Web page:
Seeing Kate Bush: a few thoughts

As a follow up to my previous post about seeing Kate Bush (KATE. IN THE FLESH), here is a quick post having just seen THE SPECTACLE. I don’t want to give a review of Before the Dawn – but I do want to spend a few words making a few observations. WARNING: CONTAINS SPOILERS.

Kate Bush does what she wants, how she wants. There’s no feeling that she’s putting on a face just for her audience; as she dances around unchoreographed, she seems to be having the most fun. She makes it her own, and doesn’t feel forced to do anything. Wants to give her son a beautiful solo song half way through her second set? Sure. The audience don’t mind – regardless of who’s singing, it’s Kate’s vision being executed here and we’re quite happy to bask in her creativity.

Before the Dawn steers well clear of a Greatest Hits Comeback Concert – thankfully. It could have been so predictable – sing a few of her most famous songs Wuthering Heights, The Hounds of Love, Babooshka, the Man With the Child in His Eyes…pander to the audience’s desire to hear her sing those songs. Instead, she takes us on an adventure throughout her discography, avoiding for the most part big hits and instead focussing on narrative collections such as the Ninth Wave and the Sky of Honey, setting them to beautiful stage craft and choreography.

Kate Bush Before the Dawn

Her creativity is utterly unpredictable – and utterly entertaining. There’s no telling where she’ll go next, or how she’ll do it as her elaborate stage sets attest. One moment a beautiful rough sea is created with projection and fabric – the next, the surround sound and a smoke and lighting rig recreate a rescue helicopter. In the second half it’s even less predictable, and ends in a cacophony of sound – a frenzy, if you like, as a birch tree plunges through the grand piano (entirely intentional, it seems, as she plays it during the encore!) Before the Dawn is a visual feast in addition to her stunning voice and music.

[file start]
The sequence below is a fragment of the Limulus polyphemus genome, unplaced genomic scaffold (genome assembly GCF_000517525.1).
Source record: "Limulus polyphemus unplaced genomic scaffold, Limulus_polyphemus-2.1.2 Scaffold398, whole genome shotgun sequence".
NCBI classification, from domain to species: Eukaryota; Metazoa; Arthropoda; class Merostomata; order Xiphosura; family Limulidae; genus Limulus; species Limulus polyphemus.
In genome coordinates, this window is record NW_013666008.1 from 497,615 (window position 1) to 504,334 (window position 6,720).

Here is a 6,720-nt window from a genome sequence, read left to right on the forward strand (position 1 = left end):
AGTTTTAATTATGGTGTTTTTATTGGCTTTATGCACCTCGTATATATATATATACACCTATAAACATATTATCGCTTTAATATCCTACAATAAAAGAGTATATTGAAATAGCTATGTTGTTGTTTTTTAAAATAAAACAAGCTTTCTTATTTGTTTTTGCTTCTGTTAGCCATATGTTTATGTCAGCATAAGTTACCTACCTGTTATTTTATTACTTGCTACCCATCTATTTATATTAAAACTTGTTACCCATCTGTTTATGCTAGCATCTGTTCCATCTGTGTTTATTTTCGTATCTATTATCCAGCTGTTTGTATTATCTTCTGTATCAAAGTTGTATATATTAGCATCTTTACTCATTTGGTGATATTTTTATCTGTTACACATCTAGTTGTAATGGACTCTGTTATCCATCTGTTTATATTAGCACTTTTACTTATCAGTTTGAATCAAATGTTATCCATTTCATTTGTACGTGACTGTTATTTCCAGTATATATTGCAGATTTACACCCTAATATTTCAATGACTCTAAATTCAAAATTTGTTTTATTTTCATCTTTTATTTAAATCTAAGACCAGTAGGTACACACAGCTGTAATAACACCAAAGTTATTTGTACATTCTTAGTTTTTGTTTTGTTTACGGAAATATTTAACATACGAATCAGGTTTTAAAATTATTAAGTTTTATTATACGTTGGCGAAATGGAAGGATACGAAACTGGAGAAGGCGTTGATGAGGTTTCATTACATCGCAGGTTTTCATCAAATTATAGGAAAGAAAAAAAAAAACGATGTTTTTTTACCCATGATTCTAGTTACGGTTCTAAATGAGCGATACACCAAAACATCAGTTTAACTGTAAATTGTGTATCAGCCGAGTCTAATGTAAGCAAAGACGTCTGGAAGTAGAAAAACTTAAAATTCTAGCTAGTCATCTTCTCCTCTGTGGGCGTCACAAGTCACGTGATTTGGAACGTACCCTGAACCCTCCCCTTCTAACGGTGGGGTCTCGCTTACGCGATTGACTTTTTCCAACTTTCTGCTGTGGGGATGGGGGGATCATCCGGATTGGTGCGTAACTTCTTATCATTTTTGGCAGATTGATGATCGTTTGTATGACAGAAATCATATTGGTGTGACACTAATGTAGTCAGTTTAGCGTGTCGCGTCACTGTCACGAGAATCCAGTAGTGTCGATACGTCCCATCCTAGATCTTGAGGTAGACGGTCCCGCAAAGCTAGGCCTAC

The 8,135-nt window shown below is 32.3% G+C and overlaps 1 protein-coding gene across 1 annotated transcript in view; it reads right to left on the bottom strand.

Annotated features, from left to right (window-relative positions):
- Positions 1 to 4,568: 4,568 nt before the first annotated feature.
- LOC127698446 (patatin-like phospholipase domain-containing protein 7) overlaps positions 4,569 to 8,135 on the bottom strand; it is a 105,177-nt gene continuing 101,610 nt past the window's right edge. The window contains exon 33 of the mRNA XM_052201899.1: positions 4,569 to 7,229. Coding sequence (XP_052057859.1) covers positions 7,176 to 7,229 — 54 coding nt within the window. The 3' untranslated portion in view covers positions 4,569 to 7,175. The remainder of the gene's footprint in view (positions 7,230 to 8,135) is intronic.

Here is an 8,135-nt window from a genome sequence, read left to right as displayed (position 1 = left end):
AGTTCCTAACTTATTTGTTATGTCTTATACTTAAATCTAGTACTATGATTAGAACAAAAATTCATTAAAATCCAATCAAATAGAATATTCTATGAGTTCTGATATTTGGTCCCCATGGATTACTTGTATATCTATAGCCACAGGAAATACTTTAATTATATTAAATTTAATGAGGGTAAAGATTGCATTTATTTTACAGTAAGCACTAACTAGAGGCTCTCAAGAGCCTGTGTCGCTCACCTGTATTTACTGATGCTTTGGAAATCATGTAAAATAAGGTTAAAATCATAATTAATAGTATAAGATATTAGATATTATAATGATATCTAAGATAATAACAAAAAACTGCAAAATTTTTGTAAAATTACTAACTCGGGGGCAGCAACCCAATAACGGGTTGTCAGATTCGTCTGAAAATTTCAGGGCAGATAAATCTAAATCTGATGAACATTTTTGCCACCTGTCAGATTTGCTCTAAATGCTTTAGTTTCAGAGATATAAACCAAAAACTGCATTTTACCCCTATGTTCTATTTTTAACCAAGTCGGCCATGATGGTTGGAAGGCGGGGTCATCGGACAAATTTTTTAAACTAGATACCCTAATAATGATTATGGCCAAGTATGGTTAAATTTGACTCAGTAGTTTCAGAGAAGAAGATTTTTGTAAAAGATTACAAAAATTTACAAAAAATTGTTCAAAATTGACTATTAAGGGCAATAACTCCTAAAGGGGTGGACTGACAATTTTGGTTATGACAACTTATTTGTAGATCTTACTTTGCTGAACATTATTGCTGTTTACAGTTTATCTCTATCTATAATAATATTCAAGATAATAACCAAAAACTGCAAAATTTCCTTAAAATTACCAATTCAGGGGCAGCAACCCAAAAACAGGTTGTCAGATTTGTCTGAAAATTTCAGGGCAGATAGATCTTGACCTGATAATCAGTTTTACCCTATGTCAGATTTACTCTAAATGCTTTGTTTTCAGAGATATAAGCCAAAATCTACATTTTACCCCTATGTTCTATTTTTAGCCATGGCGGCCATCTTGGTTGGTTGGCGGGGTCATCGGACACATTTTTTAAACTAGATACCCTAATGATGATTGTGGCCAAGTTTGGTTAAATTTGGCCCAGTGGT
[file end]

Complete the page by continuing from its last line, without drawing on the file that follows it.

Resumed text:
The crowd is mesmerised by her – even when she’s just by herself at the piano (perhaps even more so, then). Everyone is craning their necks on their seats, listening rapturously. I have never been to a concert where the focus of everyone (and I mean everyone) has been so concentrated and receptive. If hearing her perform hits such as Running Up That Hill made the crowd want to join in, then hearing Kate’s tender vocals soar in a Sky of Honey made them want to bask in her voice.

I cannot say how pleased I am to have been present for such a momentous occasion. Though it was down to dumb luck – with so few tickets and so many people who wished to go – I am honoured and inspired to been part of Kate’s audience, and can only hope to be part of it again in the future.



About Rhys

Rhys is a 19 year old with roots in the UK and Germany. Aside from reading and blogging, he also produces theatre, loves Kate Bush and hopes to pursue a career in publishing. His reviews have been widely quoted in books such as Philip Reeve’s Mortal Engines Quartet, Catherine Bruton’s Pop!, James Treadwell’s Advent and Anarchy and he has presented at such events as Book Expo America.

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